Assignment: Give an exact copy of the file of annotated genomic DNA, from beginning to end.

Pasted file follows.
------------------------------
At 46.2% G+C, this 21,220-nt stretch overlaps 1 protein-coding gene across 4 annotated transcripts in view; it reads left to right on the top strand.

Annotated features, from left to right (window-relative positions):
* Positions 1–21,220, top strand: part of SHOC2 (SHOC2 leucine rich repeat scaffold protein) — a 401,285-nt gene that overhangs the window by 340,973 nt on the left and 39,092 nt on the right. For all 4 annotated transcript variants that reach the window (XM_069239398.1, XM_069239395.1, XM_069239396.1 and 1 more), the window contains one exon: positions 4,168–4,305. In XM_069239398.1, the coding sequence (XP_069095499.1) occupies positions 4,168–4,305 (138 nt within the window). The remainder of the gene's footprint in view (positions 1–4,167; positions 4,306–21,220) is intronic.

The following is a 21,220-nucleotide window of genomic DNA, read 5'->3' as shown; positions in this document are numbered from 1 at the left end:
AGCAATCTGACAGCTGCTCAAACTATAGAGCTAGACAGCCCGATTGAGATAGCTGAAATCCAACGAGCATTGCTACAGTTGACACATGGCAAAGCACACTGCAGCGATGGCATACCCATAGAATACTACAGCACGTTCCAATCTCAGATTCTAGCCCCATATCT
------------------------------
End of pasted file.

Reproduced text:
At 46.2% G+C, this 21,220-nt stretch overlaps 1 protein-coding gene across 4 annotated transcripts in view; it reads left to right on the top strand.

Annotated features, from left to right (window-relative positions):
* Positions 1–21,220, top strand: part of SHOC2 (SHOC2 leucine rich repeat scaffold protein) — a 401,285-nt gene that overhangs the window by 340,973 nt on the left and 39,092 nt on the right. For all 4 annotated transcript variants that reach the window (XM_069239398.1, XM_069239395.1, XM_069239396.1 and 1 more), the window contains one exon: positions 4,168–4,305. In XM_069239398.1, the coding sequence (XP_069095499.1) occupies positions 4,168–4,305 (138 nt within the window). The remainder of the gene's footprint in view (positions 1–4,167; positions 4,306–21,220) is intronic.

The following is a 21,220-nucleotide window of genomic DNA, read 5'->3' as shown; positions in this document are numbered from 1 at the left end:
AGCAATCTGACAGCTGCTCAAACTATAGAGCTAGACAGCCCGATTGAGATAGCTGAAATCCAACGAGCATTGCTACAGTTGACACATGGCAAAGCACACTGCAGCGATGGCATACCCATAGAATACTACAGCACGTTCCAATCTCAGATTCTAGCCCCATATCT